The Columbia Guide to the Literatures of Eastern Europe Since 1945

The Columbia Guide to the Literatures of Eastern Europe Since 1945

Harold B. Segel
Copyright Date: 2003
Pages: 512
https://www.jstor.org/stable/10.7312/sege11404
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    The Columbia Guide to the Literatures of Eastern Europe Since 1945
    Book Description:

    For nearly half a century, the Iron Curtain obscured from Western eyes a vital group of national and regional writers. Seen as a whole, the literatures of Eastern Europe during the second half of the twentieth century are extraordinarily rich, and in recent years many Eastern European novelists, poets, and playwrights have attracted wider attention and broader publication in the West. And yet no reference work, embracing all the countries of this region, including the former East Germany, has brought synoptic analysis to bear on these literatures -- until now.

    Featuring lucid analyses of the works of Ivo Andric´, Milan Kundera, Wislawa Szymborksa, Ismail Kadare, Czeslaw Milosz, Christa Wolf, Imre Kertész, and Nina Cassian, among nearly 700 others, The Columbia Guide to the Literatures of Eastern Europe Since 1945 is an indispensable reference to the literatures of the former Soviet bloc: Albania, Bulgaria, Hungary, Poland, Romania, and the former republics of Czechoslovakia, Yugoslavia, and East Germany. Marked by geographical proximity and the shared experience of communism and its collapse, these countries are home to writers whose works have illuminated many of the critical ideas and key events of the latter half of the twentieth century.

    Compiled by a leading scholar who has a working knowledge of all the languages of the region, the Guide includes an analytical overview of literary themes and trends in historical context, ranging from World War II to the disintegration of Yugoslavia; an A--Z section of almost 700 entries on those writers whose literary debuts or major literary activity came after the war, with lists of works about the authors and of works by the authors available in English translation; a general bibliography; and an author index.

    The author entries -- the heart of the book -- provide the most salient information about the writers and concise interpretations of their works. The two-part general bibliography lists references to books and articles only in English. The first part contains works of a general nature on Eastern Europe, primarily but not exclusively after 1945. The second cites works, listed by country, that fall into four categories: histories, literary histories, anthologies, and monographs on genres and movements.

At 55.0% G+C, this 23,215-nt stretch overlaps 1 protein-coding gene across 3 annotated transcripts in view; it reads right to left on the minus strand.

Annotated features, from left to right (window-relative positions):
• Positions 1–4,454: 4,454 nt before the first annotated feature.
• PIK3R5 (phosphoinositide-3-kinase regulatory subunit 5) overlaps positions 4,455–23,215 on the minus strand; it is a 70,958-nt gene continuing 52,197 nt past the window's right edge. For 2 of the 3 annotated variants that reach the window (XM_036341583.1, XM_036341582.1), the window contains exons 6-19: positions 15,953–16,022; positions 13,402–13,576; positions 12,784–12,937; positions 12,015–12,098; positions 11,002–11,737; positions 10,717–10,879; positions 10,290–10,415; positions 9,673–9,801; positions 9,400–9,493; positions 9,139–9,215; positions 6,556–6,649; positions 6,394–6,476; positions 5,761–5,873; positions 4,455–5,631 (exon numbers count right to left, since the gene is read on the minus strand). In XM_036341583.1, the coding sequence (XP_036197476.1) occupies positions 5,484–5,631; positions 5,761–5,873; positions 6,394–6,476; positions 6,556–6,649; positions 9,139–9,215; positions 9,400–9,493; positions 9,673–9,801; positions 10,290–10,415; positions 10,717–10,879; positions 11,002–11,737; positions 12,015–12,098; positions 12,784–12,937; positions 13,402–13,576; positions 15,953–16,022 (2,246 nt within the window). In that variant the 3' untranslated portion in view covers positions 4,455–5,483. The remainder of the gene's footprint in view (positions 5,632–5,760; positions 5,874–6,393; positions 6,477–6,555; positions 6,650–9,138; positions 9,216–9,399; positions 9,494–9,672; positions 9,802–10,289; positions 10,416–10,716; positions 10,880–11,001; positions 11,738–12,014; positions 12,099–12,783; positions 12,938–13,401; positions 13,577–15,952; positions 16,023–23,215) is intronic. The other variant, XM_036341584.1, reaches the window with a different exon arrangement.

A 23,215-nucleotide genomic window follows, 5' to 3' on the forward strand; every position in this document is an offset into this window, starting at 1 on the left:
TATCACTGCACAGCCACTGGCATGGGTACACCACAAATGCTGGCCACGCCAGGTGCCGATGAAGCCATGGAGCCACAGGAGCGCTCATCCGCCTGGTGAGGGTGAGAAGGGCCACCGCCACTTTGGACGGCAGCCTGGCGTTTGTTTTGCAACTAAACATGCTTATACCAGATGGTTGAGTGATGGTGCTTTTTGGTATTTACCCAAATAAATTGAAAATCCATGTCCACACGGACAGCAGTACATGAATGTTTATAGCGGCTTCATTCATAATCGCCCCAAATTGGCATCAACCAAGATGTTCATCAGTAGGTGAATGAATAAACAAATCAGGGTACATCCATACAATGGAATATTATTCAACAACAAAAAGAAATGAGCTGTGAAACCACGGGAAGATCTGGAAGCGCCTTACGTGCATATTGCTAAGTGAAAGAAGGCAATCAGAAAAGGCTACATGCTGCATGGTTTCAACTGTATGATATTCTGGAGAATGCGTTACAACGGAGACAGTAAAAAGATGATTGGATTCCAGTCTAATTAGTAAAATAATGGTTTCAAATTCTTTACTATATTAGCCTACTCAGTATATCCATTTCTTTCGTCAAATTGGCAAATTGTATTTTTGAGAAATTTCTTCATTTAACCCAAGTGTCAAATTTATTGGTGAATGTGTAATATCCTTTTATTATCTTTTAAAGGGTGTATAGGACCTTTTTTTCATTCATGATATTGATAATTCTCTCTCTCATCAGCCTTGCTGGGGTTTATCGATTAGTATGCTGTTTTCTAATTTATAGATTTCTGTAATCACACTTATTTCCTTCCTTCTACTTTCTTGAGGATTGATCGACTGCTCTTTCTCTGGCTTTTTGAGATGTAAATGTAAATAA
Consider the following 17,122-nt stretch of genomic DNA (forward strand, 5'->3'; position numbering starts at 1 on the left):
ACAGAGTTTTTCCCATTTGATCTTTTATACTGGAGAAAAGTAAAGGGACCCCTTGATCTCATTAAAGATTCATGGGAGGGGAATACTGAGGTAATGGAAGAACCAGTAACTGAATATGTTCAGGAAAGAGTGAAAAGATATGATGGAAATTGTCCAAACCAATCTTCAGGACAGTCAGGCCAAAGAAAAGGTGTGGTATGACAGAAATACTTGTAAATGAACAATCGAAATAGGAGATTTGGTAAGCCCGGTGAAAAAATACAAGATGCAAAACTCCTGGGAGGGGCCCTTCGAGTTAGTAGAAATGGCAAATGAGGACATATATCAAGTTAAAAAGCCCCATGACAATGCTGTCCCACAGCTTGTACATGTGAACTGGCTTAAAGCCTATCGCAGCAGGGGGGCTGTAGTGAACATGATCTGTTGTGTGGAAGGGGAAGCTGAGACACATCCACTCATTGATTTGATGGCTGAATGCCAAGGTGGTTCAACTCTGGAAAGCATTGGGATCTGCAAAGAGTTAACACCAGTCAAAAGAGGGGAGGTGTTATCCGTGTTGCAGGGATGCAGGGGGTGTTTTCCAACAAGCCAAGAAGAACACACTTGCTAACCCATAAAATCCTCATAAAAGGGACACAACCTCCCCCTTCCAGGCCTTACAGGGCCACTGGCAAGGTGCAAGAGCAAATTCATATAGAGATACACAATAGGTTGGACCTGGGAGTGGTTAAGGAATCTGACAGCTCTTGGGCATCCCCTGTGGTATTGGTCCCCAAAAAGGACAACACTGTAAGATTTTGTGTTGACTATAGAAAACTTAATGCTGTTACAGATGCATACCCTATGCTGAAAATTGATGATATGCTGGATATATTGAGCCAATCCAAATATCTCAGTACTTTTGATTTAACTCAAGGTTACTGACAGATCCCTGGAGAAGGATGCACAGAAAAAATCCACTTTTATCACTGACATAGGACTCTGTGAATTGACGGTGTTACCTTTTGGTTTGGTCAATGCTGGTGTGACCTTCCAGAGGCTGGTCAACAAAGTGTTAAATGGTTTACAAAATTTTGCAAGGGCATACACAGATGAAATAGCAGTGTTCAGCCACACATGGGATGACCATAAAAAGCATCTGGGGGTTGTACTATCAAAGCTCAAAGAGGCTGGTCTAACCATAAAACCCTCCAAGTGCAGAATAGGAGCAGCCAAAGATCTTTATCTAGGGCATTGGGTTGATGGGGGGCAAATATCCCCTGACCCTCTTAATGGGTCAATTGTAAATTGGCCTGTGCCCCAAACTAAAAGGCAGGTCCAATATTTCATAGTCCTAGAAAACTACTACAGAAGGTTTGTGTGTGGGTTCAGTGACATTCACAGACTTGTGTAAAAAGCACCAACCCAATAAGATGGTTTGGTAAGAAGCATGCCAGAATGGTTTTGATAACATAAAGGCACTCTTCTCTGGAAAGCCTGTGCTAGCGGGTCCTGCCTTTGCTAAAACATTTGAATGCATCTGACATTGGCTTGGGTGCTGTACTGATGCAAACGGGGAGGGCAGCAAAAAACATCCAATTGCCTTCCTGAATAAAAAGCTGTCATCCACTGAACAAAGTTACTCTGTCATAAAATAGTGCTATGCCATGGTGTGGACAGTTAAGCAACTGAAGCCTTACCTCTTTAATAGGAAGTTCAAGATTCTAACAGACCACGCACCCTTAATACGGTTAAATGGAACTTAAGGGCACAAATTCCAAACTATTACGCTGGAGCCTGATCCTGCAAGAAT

eISBN: 978-0-231-52899-3
    Subjects: Language & Literature, History

Table of Contents

  1. Front Matter
    (pp. i-iv)
  2. Table of Contents
    (pp. v-vi)
  3. Preface
    (pp. vii-x)
  4. Chronology of Major Political Events, 1944–2002
    (pp. xi-xxii)
  5. Journals, Newspapers, and Other Periodical Literature
    (pp. xxiii-xxxii)
  6. Note on Orthography, Transliteration, and Titles
    (pp. xxxiii-xxxvi)
  7. Introduction: The Literatures of Eastern Europe from 1945 to the Present
    (pp. 1-34)

    If art thrives on adversity, as some argue—and there is ample evidence that it does—then it is certainly fair to say that the conditions of life in Eastern Europe from 1939 to 1945 and from 1945 to nearly the end of the twentieth century provided the inspiration for many literary works of considerable artistic achievement and enduring significance. With certain notable exceptions, and insofar as it may be possible to generalize about the matter, the achievements of Eastern European authors in the appreciably longer post–World War II period outweigh those of the interwar years, attested by the...

  8. Authors A–Z
    (pp. 35-626)
  9. Selected Bibliography
    (pp. 627-634)
  10. Author Index
    (pp. 635-642)